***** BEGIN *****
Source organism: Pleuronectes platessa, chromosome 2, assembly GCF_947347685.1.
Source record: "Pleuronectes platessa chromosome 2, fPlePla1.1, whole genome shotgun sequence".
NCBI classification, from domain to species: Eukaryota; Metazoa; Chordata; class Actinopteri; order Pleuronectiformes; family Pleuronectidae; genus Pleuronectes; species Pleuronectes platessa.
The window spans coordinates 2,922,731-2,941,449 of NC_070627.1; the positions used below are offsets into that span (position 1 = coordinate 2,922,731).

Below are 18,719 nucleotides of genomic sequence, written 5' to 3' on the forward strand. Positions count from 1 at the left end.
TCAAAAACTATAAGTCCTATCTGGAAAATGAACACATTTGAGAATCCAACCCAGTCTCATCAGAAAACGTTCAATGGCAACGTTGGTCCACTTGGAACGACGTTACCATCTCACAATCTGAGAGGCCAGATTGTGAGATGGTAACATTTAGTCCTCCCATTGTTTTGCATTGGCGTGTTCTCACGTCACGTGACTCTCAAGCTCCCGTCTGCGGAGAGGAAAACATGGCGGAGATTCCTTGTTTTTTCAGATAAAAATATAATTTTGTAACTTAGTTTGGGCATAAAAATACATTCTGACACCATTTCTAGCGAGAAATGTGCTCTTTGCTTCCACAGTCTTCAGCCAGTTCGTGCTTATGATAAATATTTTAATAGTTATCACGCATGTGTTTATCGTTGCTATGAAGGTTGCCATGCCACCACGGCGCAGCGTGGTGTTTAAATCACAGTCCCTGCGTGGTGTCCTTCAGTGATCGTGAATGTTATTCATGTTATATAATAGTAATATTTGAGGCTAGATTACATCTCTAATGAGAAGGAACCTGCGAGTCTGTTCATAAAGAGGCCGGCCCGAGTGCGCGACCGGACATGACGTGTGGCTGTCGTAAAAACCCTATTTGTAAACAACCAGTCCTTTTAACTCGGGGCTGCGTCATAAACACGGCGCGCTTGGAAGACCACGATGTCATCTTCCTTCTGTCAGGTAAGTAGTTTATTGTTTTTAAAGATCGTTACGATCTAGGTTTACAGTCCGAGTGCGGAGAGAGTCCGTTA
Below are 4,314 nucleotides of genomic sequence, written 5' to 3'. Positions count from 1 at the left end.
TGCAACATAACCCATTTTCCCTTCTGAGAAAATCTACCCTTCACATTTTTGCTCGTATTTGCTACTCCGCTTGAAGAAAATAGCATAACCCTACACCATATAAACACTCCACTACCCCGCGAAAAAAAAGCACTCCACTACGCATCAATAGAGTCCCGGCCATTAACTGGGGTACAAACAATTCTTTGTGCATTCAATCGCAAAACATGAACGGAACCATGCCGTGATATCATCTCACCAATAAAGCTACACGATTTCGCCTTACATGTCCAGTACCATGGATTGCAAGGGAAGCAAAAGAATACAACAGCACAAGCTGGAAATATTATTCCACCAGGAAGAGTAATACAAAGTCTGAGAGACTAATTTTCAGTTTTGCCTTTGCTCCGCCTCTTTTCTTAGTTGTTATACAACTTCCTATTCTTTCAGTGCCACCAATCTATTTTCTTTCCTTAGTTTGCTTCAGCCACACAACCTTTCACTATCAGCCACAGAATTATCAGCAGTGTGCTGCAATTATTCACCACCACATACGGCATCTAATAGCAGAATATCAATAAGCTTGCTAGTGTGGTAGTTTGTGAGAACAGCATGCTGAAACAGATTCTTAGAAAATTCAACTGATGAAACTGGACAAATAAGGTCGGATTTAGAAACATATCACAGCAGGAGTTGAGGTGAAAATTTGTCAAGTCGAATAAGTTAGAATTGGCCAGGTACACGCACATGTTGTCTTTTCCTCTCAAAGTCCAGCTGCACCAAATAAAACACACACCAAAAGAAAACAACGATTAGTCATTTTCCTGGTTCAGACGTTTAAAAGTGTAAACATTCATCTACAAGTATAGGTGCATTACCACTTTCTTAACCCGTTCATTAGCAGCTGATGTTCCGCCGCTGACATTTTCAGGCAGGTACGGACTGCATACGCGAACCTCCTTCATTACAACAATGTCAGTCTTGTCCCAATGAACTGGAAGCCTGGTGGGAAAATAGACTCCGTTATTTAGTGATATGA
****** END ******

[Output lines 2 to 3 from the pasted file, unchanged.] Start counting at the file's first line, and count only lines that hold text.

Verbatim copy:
Source record: "Pleuronectes platessa chromosome 2, fPlePla1.1, whole genome shotgun sequence".
NCBI classification, from domain to species: Eukaryota; Metazoa; Chordata; class Actinopteri; order Pleuronectiformes; family Pleuronectidae; genus Pleuronectes; species Pleuronectes platessa.